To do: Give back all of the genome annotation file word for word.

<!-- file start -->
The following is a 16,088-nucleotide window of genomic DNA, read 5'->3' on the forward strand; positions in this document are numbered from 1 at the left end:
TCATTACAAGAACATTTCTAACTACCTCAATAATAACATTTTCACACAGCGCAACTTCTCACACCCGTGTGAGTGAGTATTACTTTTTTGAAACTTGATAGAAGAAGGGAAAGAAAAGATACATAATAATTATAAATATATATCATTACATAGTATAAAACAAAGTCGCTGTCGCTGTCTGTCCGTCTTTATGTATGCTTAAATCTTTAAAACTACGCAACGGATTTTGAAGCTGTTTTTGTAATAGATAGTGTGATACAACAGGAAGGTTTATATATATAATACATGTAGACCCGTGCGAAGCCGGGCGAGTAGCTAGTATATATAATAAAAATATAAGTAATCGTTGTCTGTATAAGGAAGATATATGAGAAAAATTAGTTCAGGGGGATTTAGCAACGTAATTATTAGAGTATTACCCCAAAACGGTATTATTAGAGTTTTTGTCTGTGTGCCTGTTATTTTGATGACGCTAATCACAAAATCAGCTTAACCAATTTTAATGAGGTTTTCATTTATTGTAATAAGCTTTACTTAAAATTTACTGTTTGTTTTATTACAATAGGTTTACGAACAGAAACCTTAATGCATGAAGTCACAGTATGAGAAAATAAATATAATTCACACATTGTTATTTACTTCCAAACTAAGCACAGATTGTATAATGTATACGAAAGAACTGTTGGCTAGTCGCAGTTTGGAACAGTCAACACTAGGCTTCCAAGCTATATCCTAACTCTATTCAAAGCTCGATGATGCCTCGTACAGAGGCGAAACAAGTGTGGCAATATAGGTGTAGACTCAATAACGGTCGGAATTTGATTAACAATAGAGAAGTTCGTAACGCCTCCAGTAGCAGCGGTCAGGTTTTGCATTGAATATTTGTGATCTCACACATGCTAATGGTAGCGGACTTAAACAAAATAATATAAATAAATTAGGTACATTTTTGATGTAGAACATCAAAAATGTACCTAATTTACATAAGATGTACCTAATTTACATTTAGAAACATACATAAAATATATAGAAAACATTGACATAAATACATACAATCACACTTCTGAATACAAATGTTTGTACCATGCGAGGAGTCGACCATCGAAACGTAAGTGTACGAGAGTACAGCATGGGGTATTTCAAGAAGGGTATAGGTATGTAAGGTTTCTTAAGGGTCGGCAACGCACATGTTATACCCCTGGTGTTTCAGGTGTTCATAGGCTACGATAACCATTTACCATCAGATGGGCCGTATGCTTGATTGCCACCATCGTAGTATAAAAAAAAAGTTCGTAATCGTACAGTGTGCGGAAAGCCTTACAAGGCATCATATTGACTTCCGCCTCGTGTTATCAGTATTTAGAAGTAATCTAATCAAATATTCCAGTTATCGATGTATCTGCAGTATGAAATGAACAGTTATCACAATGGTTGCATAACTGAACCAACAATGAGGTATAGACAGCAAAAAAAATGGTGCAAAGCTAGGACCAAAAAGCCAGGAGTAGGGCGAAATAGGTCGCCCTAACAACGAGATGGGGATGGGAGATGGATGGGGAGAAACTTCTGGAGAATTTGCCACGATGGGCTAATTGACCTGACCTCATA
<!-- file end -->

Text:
The following is a 16,088-nucleotide window of genomic DNA, read 5'->3' on the forward strand; positions in this document are numbered from 1 at the left end:
TCATTACAAGAACATTTCTAACTACCTCAATAATAACATTTTCACACAGCGCAACTTCTCACACCCGTGTGAGTGAGTATTACTTTTTTGAAACTTGATAGAAGAAGGGAAAGAAAAGATACATAATAATTATAAATATATATCATTACATAGTATAAAACAAAGTCGCTGTCGCTGTCTGTCCGTCTTTATGTATGCTTAAATCTTTAAAACTACGCAACGGATTTTGAAGCTGTTTTTGTAATAGATAGTGTGATACAACAGGAAGGTTTATATATATAATACATGTAGACCCGTGCGAAGCCGGGCGAGTAGCTAGTATATATAATAAAAATATAAGTAATCGTTGTCTGTATAAGGAAGATATATGAGAAAAATTAGTTCAGGGGGATTTAGCAACGTAATTATTAGAGTATTACCCCAAAACGGTATTATTAGAGTTTTTGTCTGTGTGCCTGTTATTTTGATGACGCTAATCACAAAATCAGCTTAACCAATTTTAATGAGGTTTTCATTTATTGTAATAAGCTTTACTTAAAATTTACTGTTTGTTTTATTACAATAGGTTTACGAACAGAAACCTTAATGCATGAAGTCACAGTATGAGAAAATAAATATAATTCACACATTGTTATTTACTTCCAAACTAAGCACAGATTGTATAATGTATACGAAAGAACTGTTGGCTAGTCGCAGTTTGGAACAGTCAACACTAGGCTTCCAAGCTATATCCTAACTCTATTCAAAGCTCGATGATGCCTCGTACAGAGGCGAAACAAGTGTGGCAATATAGGTGTAGACTCAATAACGGTCGGAATTTGATTAACAATAGAGAAGTTCGTAACGCCTCCAGTAGCAGCGGTCAGGTTTTGCATTGAATATTTGTGATCTCACACATGCTAATGGTAGCGGACTTAAACAAAATAATATAAATAAATTAGGTACATTTTTGATGTAGAACATCAAAAATGTACCTAATTTACATAAGATGTACCTAATTTACATTTAGAAACATACATAAAATATATAGAAAACATTGACATAAATACATACAATCACACTTCTGAATACAAATGTTTGTACCATGCGAGGAGTCGACCATCGAAACGTAAGTGTACGAGAGTACAGCATGGGGTATTTCAAGAAGGGTATAGGTATGTAAGGTTTCTTAAGGGTCGGCAACGCACATGTTATACCCCTGGTGTTTCAGGTGTTCATAGGCTACGATAACCATTTACCATCAGATGGGCCGTATGCTTGATTGCCACCATCGTAGTATAAAAAAAAAGTTCGTAATCGTACAGTGTGCGGAAAGCCTTACAAGGCATCATATTGACTTCCGCCTCGTGTTATCAGTATTTAGAAGTAATCTAATCAAATATTCCAGTTATCGATGTATCTGCAGTATGAAATGAACAGTTATCACAATGGTTGCATAACTGAACCAACAATGAGGTATAGACAGCAAAAAAAATGGTGCAAAGCTAGGACCAAAAAGCCAGGAGTAGGGCGAAATAGGTCGCCCTAACAACGAGATGGGGATGGGAGATGGATGGGGAGAAACTTCTGGAGAATTTGCCACGATGGGCTAATTGACCTGACCTCATA